“Beyond Cuba, Beyond Orchids” by Gunter Schwegler was the featured exhibit during our visit. Schwegler is a local fiber artist who specializes in silk painting. His exhibit filled the small upstairs room and complimented the theme of the current garden show.
I had brought us to the Botanical Garden to see the annual spring show “Orchid Mania.” Following our quick spin around the Guren gallery, we retraced our steps downstairs to the “Glasshouse.” Outside the Glasshouse doors, we passed a long and beautifully decorated wall filled with “watercolor orchids.” These vivid colored flowers are made by injecting dye into a small hole in the stem. The hole is covered with wax and within 24 hours the blooms begin to change color.
Entering the glass house we were immediately struck by the warm, moist, floral scented air. A sign announced that we were entering, and introduced us to, the “Spiny Desert of Madagascar.” This large Glasshouse was filled with over 1000 blooms of nearly 200 Cuban orchid varieties in every possible color. They were hanging in baskets, settled onto trees, tucked in and around giant leaves and palm fronds. We walked along the path, enjoying the bright orchids and other plants –strange and exotic plants like the “upside down” baobabs.Because it was cold outdoors, I’d made the mistake of wearing a heavy sweatshirt underneath my coat. The facility does have a coat room and I would suggest that everyone use it! I never thought to check my coat and had to carry it throughout our visit which was a bother. The sweatshirt I was wearing also meant that I was uncomfortably warm. Inside the Glasshouse, a T-shirt would have been more climate friendly. Lesson learned.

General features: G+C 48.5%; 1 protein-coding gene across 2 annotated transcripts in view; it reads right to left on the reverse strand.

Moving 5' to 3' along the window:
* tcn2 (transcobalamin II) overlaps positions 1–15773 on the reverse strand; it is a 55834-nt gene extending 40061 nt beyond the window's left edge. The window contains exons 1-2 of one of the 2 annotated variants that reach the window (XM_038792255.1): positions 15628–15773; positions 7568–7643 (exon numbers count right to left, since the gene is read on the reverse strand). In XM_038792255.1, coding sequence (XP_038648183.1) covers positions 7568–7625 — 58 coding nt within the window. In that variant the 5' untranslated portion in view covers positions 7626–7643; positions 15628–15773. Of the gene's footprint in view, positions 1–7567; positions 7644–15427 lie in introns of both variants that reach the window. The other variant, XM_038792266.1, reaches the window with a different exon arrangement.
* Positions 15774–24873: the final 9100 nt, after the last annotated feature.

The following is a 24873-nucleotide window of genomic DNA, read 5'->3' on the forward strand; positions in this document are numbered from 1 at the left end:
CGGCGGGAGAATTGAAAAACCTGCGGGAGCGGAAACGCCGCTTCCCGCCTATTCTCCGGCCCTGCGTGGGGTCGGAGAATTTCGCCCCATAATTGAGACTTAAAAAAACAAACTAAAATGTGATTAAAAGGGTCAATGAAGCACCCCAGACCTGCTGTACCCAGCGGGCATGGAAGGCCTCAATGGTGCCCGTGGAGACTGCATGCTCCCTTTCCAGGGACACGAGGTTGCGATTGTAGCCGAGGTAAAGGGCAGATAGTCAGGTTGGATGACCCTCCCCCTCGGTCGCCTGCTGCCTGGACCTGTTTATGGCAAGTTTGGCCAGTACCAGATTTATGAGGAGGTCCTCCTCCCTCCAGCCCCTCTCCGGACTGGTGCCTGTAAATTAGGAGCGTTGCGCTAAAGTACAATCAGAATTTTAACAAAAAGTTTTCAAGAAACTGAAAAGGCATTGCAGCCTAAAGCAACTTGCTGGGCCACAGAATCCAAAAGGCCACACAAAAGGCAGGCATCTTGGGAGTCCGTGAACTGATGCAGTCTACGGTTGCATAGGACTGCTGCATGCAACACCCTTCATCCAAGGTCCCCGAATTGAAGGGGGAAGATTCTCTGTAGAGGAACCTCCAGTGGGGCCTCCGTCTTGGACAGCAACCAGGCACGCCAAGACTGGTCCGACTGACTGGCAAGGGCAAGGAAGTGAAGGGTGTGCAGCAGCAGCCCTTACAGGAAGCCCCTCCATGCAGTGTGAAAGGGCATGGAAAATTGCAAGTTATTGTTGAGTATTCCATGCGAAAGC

As we rounded a corner, we met a caretaker who was returning a wandering tortoise to an area where two others were quietly resting. We asked a few questions and learned that the tortoise is 40 years old and native to Madagascar. In the warmer weather the turtles are allowed outside in the gardens but in the winter they enjoy wandering the Glasshouse.
Walking through double doors to the other half of the Glasshouse, we entered the world of “Costa Rica.” This was, for me, an example of saving the best for last. I loved this part of the Glasshouse most of all, with its lush greenery and even a small waterfall. The orchids also continued their magnificent display.